NFL quarterback Aaron Rodgers completes 'darkness retreat,' ESPN reports
By Homero De la Fuente, CNN
(CNN) -- Green Bay Packers quarterback Aaron Rodgers has completed his "darkness retreat" in Oregon, according to ESPN.
Scott Berman, owner of Sky Cave Retreats, told ESPN's Xuan Thai that the four-time MVP spent "several days and nights" at the Ashland, Oregon facility.
CNN has reached out to Rodgers and Berman for comment.
On February 14, Rodgers revealed his previously announced retreat would start later that week. He said his time in isolation would help him find inner peace of mind.
"I'm probably going to have a better sense of where I'm at in my life," Rodgers said. "I didn't say, 'I'm going to my darkness retreat just to figure out if I'm going to play next year or retire.'"
Speculation swirls as to what the future holds for the 39-year-old quarterback.
"I've got a pretty cool opportunity to do a little self-reflection in some isolation, and then after that I feel like I'll be a lot closer to a final, final decision," Rodgers said during his regular appearance on "The Pat McAfee Show" earlier this month.
Rodgers said he would be in total darkness for four days and nights -- though he could leave at any point if he wishes to do so -- and added that the whole experience can produce hallucinations similar to the psychedelic drug dimethyltryptamine (DMT).
"It's a darkness retreat," he said, adding that it's something he's wanted to do for years. "I've had a number of friends who've done it and had some profound experiences.
"It's just sitting in isolation, meditation, dealing with your thoughts," he said. "It stimulates DMT, so there can be some hallucinations in there, but it's just kind of sitting in silence, which most of us never do.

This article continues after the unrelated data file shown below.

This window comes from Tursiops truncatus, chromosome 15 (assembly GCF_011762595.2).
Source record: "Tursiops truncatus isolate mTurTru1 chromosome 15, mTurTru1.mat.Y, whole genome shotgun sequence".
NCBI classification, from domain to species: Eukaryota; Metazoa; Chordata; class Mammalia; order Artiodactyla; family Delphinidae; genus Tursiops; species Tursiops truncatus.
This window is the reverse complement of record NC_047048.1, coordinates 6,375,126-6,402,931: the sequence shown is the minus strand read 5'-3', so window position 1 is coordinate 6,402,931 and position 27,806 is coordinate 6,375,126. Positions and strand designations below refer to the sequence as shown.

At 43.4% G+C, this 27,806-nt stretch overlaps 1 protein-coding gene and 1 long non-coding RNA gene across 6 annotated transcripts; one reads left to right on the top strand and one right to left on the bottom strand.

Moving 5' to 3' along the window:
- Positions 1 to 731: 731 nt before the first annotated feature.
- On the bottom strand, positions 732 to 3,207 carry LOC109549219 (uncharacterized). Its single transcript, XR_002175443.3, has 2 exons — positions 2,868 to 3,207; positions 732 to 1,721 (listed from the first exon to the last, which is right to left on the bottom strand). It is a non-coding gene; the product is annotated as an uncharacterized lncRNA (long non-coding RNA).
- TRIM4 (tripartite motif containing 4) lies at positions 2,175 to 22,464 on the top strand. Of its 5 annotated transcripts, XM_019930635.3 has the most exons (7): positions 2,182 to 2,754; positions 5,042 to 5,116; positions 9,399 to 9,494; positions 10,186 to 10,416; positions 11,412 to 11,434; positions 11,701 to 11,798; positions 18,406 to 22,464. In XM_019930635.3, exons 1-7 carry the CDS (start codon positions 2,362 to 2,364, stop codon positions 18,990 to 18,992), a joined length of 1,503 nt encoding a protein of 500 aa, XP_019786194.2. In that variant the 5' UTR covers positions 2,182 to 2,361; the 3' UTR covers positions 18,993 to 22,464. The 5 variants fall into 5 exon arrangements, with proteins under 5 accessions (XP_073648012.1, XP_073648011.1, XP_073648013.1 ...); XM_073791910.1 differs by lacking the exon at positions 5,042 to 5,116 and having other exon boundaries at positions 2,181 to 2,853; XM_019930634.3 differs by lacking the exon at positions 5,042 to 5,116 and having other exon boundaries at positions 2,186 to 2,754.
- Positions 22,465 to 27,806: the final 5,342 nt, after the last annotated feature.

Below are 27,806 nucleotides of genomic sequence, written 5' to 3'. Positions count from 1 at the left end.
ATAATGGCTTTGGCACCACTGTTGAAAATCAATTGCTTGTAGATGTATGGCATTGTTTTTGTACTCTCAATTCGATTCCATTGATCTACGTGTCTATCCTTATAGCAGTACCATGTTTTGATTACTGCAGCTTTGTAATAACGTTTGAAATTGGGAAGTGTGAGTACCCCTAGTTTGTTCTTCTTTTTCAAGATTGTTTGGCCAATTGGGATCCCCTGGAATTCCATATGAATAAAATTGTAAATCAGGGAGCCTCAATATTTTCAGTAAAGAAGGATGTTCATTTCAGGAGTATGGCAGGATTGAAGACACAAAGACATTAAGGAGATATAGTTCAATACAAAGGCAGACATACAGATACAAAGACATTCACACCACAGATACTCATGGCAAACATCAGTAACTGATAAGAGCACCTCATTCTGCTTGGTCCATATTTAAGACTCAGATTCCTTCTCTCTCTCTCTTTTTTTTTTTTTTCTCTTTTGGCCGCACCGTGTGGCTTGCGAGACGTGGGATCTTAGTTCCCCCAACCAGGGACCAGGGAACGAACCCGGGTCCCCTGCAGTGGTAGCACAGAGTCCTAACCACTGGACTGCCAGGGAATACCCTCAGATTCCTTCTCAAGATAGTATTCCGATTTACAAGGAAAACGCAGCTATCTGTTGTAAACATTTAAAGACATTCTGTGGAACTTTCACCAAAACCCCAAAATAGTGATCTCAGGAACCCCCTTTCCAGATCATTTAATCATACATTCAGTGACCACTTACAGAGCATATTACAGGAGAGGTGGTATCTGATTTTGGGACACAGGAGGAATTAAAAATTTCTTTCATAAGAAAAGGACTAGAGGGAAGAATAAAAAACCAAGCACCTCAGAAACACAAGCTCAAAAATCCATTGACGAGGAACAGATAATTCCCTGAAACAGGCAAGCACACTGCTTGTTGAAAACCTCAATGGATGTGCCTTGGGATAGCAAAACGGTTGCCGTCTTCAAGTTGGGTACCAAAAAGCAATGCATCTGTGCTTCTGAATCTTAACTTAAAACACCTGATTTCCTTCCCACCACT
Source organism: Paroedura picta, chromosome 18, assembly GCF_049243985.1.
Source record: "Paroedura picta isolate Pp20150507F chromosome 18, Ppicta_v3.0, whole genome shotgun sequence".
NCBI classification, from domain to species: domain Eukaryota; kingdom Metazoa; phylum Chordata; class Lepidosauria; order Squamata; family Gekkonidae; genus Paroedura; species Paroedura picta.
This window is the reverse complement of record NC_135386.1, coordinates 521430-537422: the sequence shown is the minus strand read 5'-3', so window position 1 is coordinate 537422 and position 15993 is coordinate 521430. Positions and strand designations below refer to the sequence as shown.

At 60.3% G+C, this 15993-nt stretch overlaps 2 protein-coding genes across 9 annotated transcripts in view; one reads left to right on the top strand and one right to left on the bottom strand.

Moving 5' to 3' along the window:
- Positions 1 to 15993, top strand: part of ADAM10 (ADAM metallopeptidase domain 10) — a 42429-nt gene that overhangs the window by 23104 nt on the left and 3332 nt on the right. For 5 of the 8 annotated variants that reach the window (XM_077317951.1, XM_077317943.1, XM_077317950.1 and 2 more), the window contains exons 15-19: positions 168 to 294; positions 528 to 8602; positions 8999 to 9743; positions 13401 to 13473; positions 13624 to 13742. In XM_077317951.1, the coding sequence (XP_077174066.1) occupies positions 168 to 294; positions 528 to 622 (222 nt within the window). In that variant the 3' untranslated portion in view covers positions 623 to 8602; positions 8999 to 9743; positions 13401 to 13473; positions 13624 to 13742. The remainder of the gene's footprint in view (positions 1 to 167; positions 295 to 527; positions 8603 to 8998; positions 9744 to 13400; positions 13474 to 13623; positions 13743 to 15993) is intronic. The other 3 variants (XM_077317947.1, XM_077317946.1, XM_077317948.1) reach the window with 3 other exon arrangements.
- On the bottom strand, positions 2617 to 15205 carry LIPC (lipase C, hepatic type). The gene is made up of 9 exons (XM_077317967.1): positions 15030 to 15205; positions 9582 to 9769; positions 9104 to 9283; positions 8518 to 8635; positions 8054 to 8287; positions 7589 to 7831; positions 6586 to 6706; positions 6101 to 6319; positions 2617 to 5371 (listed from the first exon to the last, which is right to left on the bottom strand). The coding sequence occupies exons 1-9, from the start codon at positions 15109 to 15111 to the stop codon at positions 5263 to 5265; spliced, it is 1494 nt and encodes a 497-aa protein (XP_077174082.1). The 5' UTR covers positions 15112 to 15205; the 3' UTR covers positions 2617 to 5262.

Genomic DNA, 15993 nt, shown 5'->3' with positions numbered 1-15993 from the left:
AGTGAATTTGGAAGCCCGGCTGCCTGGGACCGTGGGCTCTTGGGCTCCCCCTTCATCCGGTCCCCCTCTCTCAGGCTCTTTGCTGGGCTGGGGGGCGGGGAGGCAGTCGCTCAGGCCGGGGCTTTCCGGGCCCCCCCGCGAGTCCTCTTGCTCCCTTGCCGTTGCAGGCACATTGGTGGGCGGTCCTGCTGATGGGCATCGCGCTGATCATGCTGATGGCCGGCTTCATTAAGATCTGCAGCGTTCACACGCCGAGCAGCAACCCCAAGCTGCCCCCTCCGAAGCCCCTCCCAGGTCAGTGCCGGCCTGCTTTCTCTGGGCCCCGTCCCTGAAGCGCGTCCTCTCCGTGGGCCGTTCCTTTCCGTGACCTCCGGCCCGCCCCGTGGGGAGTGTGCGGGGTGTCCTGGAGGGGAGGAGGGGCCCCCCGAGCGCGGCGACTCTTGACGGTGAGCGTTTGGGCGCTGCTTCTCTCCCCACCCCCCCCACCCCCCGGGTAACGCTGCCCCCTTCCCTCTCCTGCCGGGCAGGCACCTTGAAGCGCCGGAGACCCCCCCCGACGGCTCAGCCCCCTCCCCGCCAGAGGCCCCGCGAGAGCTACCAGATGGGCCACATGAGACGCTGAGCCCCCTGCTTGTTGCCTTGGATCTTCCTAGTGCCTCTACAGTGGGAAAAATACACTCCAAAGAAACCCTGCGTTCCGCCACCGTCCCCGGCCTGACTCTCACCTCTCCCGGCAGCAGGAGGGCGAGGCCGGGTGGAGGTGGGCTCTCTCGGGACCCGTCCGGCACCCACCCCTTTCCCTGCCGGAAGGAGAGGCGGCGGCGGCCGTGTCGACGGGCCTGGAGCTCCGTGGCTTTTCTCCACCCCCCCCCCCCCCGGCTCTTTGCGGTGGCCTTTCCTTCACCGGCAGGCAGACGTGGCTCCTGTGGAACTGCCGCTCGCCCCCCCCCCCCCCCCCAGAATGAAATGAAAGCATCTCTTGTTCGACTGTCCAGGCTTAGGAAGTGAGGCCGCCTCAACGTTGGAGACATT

"We rarely even turn our phone off or put the blinds down to sleep in darkness. I'm really looking forward to it."
Rodgers has previously discussed using ayahuasca -- a psychedelic drink made of Amazonian plants -- in a retreat during an offseason, and the NFL has confirmed this didn't violate its drug policy.
According to the Sky Cave Retreats website, Berman has "supported and facilitated over 300 dark retreats" at the facility.
ESPN's Thai reports that Rodgers stayed in a small cabin -- a "partially underground, Hobbit-like structure with 300 square feet of space, devoid of light, with a queen bed, a bathroom and a meditation-like mat on the floor.
It is fully powered, so at any point, the lights can be turned on from inside the room."
Rodgers would have been left alone throughout with the exception of a once-a-day visit. According to the company's website, "with the exception of us coming to tend to your material needs once a day from outside your room, you will be totally undisturbed in the darkness until the end of your retreat."
When asked earlier this month about the prospect of retirement, Rodgers said: "It's a real thing, 100 percent."
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